Cuba and Caribbean
Oct 10, 2002 | News br>
Havana, Cuba, 10 October 2002 - Senior surviving veterans of the Cuban missile crisis arrived today in Havana for a historic 40th anniversary conference co-organized by the National Security Archive at George Washington University. At an airport arrival ceremony, Cuban vice president Jose Ramon Fernandez greeted former US secretary of defense Robert McNamara, JFK speechwriter and counsel Theodore Sorensen, JFK aide and Pulitzer-Prize-winning historian Arthur Schlesinger Jr., Gen. William Y. Smith (USAF), JFK aide Richard Goodwin, CIA analyst Dino Brugioni, and other US veterans and scholars. Also attending the conference as honored observers are several members of the Kennedy family spanning three generations. Earlier this week, a distinguished delegation of Russian veterans arrived in Havana from Moscow, including former deputy foreign minister Georgy Kornienko, missile deployment planner Gen. Anatoly Gribkov, former defense minister Dmitry Yazov, and KGB officer Nikolai Leonov.
Oct 1, 2002 | News br>
Washington, D.C., 1 October 2002 – The National Security Archive at George Washington University announced today that the senior surviving veterans of the Cuban Missile Crisis will gather in Havana, Cuba, next week to discuss new evidence and lessons learned from the moment when the world came closest to nuclear war 40 years ago. Leading Cuban historical actors will host participants such as secretary of defense Robert McNamara, JFK speechwriter and counsel Theodore Sorensen, and JFK aide and Pulitzer-Prize-winning historian Arthur Schlesinger Jr., among others. From Russia, deputy foreign minister Georgy Kornienko, missile deployment planner Gen. Anatoly Gribkov, KGB officer Nikolai Leonov, and others will participate.
May 15, 2002 | News br>
Washington, D.C., May 15 – The National Security Archive at George Washington University today posted on the Web a declassified Presidential Directive, signed by Jimmy Carter, which stated: “I have concluded that we should attempt to achieve normalization of our relations with Cuba.” The directive, dated March 15, 1977, shortly after Carter took office, is believed to represent the only time a President has ordered normalization of U.S. relations with Castro’s Cuba to be an explicit foreign policy goal of the United States. On May 12, 2002, Carter became the first U.S.
Apr 1, 2002 | Briefing Book br>
NEW BOOK based on Unprecedented Access to Cuban Records; True Story of U.S.-Cuba Cold fear Clash in Angola presented in Conflicting Missions Washington D.C.: The National Security Archive today posted a selection of secret Cuban government documents detailing Cuba's policy and involvement in Africa in the 1960s and 1970s.
Apr 30, 2001 | News br>
In his new exposй of the National Security Agency entitled Body of Secrets, author James Bamford highlights a set of proposals on Cuba by the Joint Chiefs of Staff codenamed OPERATION NORTHWOODS. This document, titled “Justification for U.S. Military Intervention in Cuba” was provided by the JCS to Secretary of Defense Robert McNamara on March 13, 1962, as the key component of Northwoods. Written in response to a request from the Chief of the Cuba Project, Col. Edward Lansdale, the Top Secret memorandum describes U.S. plans to covertly engineer various pretexts that would justify a U.S.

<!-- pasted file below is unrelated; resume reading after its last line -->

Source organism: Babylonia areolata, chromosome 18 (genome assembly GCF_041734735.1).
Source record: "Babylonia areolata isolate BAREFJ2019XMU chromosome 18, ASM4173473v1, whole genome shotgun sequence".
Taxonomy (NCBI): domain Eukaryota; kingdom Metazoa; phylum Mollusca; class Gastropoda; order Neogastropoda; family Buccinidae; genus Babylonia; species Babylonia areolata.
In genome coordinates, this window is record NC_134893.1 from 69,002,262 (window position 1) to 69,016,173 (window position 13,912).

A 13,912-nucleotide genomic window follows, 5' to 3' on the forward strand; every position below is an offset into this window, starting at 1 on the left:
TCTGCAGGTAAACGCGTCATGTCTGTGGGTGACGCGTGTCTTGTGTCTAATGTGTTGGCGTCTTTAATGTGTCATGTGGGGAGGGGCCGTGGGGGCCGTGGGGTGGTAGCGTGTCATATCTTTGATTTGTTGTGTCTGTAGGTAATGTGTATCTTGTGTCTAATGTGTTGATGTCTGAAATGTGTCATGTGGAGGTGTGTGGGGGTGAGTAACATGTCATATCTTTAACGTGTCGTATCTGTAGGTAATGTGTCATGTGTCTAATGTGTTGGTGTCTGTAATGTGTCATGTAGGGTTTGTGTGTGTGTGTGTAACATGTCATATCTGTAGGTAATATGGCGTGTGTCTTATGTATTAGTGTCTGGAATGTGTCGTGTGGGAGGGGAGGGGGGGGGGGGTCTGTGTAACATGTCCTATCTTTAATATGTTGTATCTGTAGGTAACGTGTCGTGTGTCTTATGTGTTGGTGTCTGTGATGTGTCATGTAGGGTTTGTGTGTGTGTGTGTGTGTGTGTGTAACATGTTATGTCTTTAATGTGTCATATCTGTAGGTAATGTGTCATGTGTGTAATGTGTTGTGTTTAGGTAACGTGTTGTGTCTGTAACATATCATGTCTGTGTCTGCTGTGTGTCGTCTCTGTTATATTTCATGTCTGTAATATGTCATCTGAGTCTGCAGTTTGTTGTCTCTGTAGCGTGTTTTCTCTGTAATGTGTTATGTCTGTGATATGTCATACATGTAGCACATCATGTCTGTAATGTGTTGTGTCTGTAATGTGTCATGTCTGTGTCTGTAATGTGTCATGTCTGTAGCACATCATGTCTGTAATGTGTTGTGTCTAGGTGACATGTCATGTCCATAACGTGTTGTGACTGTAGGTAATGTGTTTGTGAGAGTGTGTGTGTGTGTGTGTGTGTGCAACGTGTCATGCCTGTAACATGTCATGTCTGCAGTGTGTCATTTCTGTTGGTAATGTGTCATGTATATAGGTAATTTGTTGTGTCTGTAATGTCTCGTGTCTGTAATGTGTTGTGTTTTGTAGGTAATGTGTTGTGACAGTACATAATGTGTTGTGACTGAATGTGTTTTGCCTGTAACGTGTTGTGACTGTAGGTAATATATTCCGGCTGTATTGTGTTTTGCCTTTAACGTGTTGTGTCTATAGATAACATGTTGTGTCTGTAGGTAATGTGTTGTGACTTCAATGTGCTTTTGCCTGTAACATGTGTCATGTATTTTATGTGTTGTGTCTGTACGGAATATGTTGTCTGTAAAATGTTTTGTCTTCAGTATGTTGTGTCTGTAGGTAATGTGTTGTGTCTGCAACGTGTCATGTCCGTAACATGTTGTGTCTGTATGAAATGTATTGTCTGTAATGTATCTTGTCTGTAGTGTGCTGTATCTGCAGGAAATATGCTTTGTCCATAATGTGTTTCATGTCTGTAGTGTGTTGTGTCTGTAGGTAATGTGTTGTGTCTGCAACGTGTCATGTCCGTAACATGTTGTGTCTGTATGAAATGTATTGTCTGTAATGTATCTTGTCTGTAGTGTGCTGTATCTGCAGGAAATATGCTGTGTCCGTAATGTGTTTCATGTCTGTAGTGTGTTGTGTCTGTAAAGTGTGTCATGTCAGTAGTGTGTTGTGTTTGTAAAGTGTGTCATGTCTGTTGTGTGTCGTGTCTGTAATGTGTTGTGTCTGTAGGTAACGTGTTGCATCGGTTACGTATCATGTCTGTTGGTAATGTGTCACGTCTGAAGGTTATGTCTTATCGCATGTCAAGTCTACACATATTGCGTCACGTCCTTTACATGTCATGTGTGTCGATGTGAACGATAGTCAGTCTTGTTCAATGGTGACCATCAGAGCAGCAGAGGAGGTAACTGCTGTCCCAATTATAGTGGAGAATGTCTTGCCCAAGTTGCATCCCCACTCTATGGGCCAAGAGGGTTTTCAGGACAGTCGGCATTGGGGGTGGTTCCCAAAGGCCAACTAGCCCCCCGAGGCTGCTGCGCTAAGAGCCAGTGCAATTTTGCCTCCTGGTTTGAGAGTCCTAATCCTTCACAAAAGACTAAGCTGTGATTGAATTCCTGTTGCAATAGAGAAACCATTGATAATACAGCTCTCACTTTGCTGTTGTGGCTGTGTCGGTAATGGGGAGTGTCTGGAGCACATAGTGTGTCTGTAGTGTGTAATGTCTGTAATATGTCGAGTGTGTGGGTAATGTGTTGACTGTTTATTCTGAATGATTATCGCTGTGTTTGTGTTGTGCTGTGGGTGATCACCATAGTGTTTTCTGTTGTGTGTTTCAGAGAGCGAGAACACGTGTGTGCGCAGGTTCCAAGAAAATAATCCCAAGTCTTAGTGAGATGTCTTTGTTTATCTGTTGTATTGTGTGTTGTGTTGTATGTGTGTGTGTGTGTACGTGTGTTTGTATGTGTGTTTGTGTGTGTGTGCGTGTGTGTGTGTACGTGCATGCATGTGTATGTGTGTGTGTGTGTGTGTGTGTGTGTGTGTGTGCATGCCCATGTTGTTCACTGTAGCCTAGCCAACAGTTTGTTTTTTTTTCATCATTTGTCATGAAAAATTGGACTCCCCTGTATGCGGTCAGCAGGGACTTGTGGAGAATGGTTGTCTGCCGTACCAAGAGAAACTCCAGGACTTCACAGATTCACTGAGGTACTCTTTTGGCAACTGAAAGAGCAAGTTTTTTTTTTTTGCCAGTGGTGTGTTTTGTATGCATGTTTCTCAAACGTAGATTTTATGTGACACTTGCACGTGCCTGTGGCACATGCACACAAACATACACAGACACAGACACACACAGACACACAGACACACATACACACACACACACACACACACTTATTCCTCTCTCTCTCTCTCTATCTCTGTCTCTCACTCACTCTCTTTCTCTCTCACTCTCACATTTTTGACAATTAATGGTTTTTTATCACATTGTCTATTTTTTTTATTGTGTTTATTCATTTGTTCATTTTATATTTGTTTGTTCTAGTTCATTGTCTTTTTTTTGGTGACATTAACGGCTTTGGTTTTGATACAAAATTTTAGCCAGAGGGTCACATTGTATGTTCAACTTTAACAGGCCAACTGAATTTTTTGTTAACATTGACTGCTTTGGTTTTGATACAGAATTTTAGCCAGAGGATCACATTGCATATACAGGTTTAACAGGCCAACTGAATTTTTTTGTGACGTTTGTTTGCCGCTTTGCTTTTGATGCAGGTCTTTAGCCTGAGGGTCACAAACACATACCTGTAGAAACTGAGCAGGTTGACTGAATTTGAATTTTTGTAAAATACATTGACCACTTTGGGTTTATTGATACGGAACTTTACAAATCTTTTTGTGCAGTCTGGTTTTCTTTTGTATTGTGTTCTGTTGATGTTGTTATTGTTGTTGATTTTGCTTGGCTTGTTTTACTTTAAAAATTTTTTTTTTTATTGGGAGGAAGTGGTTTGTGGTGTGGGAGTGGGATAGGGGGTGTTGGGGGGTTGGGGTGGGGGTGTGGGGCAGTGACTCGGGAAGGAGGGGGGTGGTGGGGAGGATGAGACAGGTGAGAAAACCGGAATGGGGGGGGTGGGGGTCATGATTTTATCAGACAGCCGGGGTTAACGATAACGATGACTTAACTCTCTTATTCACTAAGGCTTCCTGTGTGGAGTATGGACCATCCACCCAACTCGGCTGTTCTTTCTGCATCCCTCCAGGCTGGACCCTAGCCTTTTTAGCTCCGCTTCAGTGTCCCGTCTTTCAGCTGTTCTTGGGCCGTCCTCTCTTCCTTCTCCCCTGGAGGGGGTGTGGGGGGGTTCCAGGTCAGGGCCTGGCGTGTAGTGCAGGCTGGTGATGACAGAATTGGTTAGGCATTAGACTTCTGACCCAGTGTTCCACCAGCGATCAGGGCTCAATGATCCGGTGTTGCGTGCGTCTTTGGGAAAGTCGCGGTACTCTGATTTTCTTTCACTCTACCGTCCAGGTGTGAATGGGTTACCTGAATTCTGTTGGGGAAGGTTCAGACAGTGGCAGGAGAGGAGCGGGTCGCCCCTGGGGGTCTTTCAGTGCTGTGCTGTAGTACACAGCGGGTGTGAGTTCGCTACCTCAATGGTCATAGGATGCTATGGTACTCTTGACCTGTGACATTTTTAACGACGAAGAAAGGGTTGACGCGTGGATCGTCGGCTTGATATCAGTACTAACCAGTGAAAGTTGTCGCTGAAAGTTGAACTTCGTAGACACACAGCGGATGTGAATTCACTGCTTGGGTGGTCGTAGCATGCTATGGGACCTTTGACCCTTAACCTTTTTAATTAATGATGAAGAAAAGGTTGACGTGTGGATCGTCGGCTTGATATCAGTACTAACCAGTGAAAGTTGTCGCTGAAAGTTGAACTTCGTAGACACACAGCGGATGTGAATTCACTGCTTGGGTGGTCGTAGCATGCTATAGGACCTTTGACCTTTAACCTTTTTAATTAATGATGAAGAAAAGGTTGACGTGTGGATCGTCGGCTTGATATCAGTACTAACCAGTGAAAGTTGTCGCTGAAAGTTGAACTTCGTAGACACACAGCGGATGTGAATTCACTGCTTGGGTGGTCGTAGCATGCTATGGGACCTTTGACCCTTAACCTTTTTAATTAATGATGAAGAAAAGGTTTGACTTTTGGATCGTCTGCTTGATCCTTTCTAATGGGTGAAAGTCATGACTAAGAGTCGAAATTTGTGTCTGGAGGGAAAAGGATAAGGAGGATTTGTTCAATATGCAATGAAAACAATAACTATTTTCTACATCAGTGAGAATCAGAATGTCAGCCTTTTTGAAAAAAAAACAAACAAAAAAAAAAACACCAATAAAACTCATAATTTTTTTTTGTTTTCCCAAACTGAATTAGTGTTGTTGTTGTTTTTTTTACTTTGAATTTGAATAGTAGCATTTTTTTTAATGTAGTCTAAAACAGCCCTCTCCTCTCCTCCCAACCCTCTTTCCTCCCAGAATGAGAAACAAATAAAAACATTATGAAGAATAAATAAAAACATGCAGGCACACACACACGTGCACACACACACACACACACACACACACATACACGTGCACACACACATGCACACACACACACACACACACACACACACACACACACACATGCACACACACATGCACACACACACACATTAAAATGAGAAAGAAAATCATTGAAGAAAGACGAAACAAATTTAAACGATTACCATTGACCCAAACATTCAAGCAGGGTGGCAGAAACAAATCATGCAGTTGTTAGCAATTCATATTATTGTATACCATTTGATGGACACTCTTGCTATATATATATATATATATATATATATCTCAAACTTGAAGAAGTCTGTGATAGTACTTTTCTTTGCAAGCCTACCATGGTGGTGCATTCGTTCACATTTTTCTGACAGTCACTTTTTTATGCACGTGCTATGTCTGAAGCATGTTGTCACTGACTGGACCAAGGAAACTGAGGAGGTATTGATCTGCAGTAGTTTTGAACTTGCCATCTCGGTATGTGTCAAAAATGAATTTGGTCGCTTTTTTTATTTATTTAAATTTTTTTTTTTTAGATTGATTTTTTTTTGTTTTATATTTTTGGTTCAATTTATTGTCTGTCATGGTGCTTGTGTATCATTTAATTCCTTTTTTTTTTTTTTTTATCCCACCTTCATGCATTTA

Mar 23, 2001 | News br>
Havana, Cuba: Documents released this afternoon on the second day of an historic meeting of former adversaries in Havana highlight missed opportunities for U.S.-Cuban rapproachment following the failure of the U.S.-sponsored invasion of Cuba at the Bay of Pigs.
Mar 23, 2001 | Briefing Book br>
Havana, Cuba: Documents discussed on the second day of an historic meeting of former adversaries in Havana show that CIA officials believed that the Cuban people would welcome a U.S.-sponsored invasion and spontaneously rise up against the Castro regime. CIA officials also expected that Cuban military and police forces would refuse to fight against Brigade 2506, the CIA's 1400-man mercenary invasion force.
Mar 22, 2001 | News br>
Havana, Cuba: British documents released on the first day of an historic conference on the Bay of Pigs show that CIA Director Allen Dulles hoped that British refusal to sell military items to Cuba would force the Cuban government to request arms from the Soviet bloc, providing a pretext for U.S. intervention.
Mar 21, 2001 | Briefing Book br>
Havana, Cuba: On the eve of an historic meeting in Havana, former combatants, covert operatives, policy makers and Cuban government officials gathered to discuss one of the most infamous episodes in the Cold War—the April 1961 invasion at the Bay of Pigs. The three-day international conference, “Bay of Pigs: 40 Years After,” which includes former officials from the Kennedy Administration, the CIA, and Brigade 2506 members, and their counterparts in the Cuban military and government of Fidel Castro, opens tomorrow, March 22.
May 3, 2000 | Briefing Book br>
Washington, D.C., May 3, 2000 – Shortly after the CIA's botched paramilitary invasion of Cuba at the Bay of Pigs, President John F. Kennedy established a commission to investigate the failure and to consider whether the United States should conduct similar covert operations in the future.